Rev. Toyokazu Hagio is the Rimban (chief minister) of the Hawaii Betsuin, succeeding Rev. Tatsuo Muneto in that position in December 2015. He was born in Kumamoto, Japan and graduated from Ryukoku University. He came to Hawaii in 1980 and was assigned first to Waialua Hongwanji. He later served at Honomu, Wailuku, Waipahu, and Hilo, and notes that serving various temples has kept him flexible. In the three years preceding his assignment to Hawaii Betsuin in February, 2014, Reverend Hagio was on leave to care for his mother in Japan. He invites those who would like to talk with him to come by the temple — his door is open.
Reverend Yuika Hasebe first served at Hawaii Betsuin from February 2008 to November 2009. She then served at Hilo Betsuin for three years before going back home to Japan to take care of her family. She is happy to be back in Hawaii and has rejoined Hawaii Betsuin as of summer 2014.
Rev. Kaufmann joined the Hawaii Betsuin in June of 2013. He served previously a minister at Aiea Hongwanji and as a minister’s aide at Hilo Betsuin. Rev. Kaufmann received the Honpa Hongwanji’s ministerial training, including Tokudo (ordination) and Kyoshi (certification).
Rev. Joshin Kamuro is from Kumamoto in southern Japan on Kyushu Island. After graduating from Ryukoku University with the Bachelor’s Degree in Shin Buddhist Studies in 2001, he worked at the EKŌ-House of Japanese Culture, a division of BUKKYŌ DENDŌ KYŌKAI (Society for the Promotion of Buddhism) in Düsseldorf, Germany from 2001 to 2006. He returned to Japan in 2007 to further his study at Ryukoku University and completed his Doctoral Program in Shin Buddhist Studies in 2014. He participated in the IMOP (International Ministerial Orientation Program) in 2014. He and his wife, Minako, have an eight-year-old son. His assignment at the Hawaii Betsuin is effective December 16, 2015.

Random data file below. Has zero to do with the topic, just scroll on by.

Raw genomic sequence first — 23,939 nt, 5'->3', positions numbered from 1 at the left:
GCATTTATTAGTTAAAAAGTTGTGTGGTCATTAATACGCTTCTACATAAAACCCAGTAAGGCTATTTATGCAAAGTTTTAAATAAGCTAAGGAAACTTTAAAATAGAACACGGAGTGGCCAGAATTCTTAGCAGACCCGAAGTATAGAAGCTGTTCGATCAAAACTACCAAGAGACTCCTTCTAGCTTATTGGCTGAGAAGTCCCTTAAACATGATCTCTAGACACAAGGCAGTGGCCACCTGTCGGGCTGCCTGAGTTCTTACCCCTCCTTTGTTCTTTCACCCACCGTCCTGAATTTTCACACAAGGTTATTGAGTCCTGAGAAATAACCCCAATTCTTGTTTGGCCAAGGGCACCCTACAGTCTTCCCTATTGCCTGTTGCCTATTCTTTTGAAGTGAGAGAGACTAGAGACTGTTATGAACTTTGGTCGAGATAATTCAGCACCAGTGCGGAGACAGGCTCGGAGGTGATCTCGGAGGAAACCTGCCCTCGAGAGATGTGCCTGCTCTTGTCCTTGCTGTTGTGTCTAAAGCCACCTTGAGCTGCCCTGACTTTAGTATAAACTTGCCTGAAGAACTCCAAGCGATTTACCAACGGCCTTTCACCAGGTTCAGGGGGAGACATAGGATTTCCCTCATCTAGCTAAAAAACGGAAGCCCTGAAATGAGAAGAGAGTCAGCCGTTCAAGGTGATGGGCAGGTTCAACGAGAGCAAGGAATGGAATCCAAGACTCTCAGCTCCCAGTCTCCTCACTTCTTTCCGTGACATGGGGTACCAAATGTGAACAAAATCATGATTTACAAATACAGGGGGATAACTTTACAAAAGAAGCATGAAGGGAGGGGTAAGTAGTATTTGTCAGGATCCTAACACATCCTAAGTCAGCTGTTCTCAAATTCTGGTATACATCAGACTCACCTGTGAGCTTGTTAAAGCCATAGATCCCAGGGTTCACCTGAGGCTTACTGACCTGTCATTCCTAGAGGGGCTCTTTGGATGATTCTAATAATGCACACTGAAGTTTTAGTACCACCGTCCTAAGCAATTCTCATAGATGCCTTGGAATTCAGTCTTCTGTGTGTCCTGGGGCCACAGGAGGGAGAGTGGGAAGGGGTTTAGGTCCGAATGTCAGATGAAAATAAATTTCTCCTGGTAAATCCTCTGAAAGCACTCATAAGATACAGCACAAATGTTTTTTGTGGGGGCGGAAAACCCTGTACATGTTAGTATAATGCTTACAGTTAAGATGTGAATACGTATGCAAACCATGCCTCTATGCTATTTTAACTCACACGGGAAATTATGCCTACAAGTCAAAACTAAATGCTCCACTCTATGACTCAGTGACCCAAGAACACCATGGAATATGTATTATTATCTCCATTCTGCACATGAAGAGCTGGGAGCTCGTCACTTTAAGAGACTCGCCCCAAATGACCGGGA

Rev. Kalu was born and grew up in the Republic of the Philippines. He received his BS in Nursing there in 1980 and served as a nurse in the U.S. for many years, specializing in dialysis. On a visit to Kyoto, Rev. Kalu encountered the Jodo Shinshu Teachings and eventually followed the call to become a Buddhist minister. He received Tokudo ordination in 2007 and Kyoshi ordination in 2010. After serving two years at Hawaii Betsuin, Rev. Kalu was assigned to Makawao Hongwanji in 2012. His new assignment with Betsuin began in March 2017. Rev. Kalu has a facility for languages, speaks Japanese, and enjoys writing Kanji. He has many interests including snorkeling, martial arts, science, and travel.